No politics in bureau's data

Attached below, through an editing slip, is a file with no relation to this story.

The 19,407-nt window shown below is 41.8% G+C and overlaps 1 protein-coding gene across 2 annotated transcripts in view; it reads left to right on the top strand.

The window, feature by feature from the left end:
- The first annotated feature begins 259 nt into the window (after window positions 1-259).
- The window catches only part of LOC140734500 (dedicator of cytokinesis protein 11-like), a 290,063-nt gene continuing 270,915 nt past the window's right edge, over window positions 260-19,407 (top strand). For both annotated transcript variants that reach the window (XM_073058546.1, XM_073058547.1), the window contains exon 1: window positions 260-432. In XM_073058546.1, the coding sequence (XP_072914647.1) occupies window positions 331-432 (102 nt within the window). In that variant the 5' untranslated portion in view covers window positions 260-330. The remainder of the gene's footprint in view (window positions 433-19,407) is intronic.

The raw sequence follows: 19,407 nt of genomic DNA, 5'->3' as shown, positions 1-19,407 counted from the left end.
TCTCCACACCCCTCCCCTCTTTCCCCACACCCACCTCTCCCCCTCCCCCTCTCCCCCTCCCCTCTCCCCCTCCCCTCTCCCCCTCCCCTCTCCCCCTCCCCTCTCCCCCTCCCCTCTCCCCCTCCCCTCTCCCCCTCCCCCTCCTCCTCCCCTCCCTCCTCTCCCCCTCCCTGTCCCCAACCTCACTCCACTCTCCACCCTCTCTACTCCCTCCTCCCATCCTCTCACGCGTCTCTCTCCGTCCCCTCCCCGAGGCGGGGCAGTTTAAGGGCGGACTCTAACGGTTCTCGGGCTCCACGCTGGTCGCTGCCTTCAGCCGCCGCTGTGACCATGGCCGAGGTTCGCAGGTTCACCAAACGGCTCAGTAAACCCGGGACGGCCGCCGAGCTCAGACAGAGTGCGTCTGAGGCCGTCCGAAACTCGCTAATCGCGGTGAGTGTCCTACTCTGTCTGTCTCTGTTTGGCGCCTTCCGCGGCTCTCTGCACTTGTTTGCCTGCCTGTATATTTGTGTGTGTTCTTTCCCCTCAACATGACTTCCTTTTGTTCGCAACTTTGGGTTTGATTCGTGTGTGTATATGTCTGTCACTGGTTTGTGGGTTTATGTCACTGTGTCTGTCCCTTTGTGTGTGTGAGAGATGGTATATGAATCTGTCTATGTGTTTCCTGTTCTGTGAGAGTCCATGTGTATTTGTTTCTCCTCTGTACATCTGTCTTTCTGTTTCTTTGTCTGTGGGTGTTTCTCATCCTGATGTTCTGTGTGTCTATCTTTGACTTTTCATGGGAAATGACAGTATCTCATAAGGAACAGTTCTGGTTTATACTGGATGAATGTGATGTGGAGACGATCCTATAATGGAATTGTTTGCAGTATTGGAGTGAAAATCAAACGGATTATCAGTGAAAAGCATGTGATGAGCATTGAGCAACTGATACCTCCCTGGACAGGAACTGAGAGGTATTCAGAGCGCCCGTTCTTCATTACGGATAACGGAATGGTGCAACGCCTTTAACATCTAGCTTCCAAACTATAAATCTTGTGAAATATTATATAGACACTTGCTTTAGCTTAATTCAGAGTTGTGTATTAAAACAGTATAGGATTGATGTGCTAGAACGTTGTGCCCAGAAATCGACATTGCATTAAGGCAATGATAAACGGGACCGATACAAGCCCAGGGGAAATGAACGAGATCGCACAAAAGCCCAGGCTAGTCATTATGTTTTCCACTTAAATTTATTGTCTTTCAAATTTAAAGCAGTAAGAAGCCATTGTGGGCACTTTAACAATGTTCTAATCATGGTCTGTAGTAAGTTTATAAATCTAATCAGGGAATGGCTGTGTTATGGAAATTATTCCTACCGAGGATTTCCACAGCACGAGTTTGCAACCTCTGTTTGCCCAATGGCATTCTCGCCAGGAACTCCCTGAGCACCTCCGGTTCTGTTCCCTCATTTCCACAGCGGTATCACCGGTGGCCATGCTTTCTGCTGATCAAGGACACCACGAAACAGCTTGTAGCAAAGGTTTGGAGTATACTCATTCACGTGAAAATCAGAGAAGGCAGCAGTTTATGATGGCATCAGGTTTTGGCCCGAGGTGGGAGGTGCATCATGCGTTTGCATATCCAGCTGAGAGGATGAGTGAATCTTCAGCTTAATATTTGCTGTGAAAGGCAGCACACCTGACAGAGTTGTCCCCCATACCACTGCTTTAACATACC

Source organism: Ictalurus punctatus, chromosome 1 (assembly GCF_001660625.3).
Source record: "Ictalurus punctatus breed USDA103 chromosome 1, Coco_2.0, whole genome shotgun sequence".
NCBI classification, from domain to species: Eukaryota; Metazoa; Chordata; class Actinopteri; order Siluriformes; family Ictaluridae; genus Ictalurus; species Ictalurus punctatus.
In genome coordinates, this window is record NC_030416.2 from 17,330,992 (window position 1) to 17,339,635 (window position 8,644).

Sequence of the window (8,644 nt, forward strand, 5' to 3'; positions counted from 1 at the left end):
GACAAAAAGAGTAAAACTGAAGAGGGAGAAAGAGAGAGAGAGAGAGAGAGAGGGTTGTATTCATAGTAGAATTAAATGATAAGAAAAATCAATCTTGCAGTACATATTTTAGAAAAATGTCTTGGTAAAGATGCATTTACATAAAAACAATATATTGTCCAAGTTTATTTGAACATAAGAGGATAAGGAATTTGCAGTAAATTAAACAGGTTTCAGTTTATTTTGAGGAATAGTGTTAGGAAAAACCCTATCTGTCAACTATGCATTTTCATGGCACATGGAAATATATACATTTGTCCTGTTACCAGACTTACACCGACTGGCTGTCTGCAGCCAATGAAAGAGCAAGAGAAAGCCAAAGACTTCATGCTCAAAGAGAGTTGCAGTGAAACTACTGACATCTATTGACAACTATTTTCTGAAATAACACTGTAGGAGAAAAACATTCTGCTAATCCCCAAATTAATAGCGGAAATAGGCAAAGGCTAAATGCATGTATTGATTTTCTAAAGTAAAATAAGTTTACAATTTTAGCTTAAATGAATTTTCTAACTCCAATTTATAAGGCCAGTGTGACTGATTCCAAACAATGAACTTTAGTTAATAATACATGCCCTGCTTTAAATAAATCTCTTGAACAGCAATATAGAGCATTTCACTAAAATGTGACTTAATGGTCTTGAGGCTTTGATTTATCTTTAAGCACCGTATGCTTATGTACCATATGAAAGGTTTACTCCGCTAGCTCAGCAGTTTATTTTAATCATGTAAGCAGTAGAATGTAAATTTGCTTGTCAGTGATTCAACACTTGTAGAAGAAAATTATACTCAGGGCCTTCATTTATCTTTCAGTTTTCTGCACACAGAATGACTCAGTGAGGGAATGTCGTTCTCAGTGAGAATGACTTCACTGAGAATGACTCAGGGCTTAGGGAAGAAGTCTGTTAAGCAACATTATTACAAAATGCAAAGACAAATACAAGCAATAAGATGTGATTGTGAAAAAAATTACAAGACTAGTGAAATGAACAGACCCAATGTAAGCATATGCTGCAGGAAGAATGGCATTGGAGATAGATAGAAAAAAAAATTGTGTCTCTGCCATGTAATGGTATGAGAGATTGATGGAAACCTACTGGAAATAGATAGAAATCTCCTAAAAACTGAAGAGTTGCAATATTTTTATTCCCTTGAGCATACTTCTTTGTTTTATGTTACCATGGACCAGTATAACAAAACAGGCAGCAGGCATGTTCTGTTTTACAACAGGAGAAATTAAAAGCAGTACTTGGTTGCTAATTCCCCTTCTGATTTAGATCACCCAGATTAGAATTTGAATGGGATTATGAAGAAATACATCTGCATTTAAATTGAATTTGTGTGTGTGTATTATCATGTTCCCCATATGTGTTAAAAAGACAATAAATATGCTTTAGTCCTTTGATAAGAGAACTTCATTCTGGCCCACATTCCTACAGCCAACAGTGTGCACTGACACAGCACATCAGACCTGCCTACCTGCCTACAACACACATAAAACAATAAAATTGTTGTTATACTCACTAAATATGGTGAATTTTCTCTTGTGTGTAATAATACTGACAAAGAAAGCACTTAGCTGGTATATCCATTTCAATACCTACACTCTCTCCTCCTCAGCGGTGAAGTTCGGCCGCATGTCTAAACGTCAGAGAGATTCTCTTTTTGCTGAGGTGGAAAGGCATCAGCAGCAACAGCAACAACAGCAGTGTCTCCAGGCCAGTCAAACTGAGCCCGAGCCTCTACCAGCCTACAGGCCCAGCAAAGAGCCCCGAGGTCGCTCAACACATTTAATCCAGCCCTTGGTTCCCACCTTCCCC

The article "Attorney General To Leave Justice Department Amid Mixed Reviews," June 7, infers that political considerations may impede the accurate reporting of crime statistics by the Bureau of Justice Statistics (BJS). This is simply wrong. Data collection for BJS reports is performed by outside agencies, primarily the Bureau of the Census, and the data are made available nationally to universities and researchers through a computer network and consortium at the University of Michigan. BJS trains and funds outside researchers to analyze the data independently for their own interests and purposes. Similarly, BJS publications (almost 1 million copies annually) are disseminated free of charge through a nongovernmental national clearinghouse that provides professional and individualized reference services. BJS press releases and findings also are reported regularly in the national media. The statistical analyses produced by the career professional staff of BJS are regarded as the world's best and are relied upon by the nation's policymakers, courts, criminal justice officials, and the public. Sacrifices in the quality and accuracy of crime statistics for reason of "political spin" do not occur and are not tolerated. Steven D. Dillingham, Washington, Director, Bureau of Justice Statistics
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